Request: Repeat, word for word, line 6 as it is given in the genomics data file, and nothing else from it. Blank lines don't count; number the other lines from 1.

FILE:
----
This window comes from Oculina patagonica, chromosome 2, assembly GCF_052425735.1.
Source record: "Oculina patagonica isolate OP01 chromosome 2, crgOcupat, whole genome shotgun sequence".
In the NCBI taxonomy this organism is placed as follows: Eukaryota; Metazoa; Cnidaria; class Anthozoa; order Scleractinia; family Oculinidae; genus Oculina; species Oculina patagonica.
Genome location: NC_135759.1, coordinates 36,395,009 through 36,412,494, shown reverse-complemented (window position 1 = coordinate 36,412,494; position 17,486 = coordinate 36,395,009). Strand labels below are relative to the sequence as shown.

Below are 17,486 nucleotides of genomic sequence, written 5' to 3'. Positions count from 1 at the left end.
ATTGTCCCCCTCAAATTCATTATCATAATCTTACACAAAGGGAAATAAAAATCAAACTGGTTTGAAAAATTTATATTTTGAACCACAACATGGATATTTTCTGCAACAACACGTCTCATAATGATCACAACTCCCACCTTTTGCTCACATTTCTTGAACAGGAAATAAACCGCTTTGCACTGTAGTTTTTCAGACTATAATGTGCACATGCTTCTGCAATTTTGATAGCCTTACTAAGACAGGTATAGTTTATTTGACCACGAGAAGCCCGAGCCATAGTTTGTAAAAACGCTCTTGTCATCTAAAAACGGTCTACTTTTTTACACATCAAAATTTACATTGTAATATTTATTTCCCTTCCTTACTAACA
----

ATTGTCCCCCTCAAATTCATTATCATAATCTTACACAAAGGGAAATAAAAATCAAACTGGTTTGAAAAATTTATATTTTGAACCACAACATGGATATTTTCTGCAACAACACGTCTCATAATGATCACAACTCCCACCTTTTGCTCACATTTCTTGAACAGGAAATAAACCGCTTTGCACTGTAGTTTTTCAGACTATAATGTGCACATGCTTCTGCAATTTTGATAGCCTTACTAAGACAGGTATAGTTTATTTGACCACGAGAAGCCCGAGCCATAGTTTGTAAAAACGCTCTTGTCATCTAAAAACGGTCTACTTTTTTACACATCAAAATTTACATTGTAATATTTATTTCCCTTCCTTACTAACA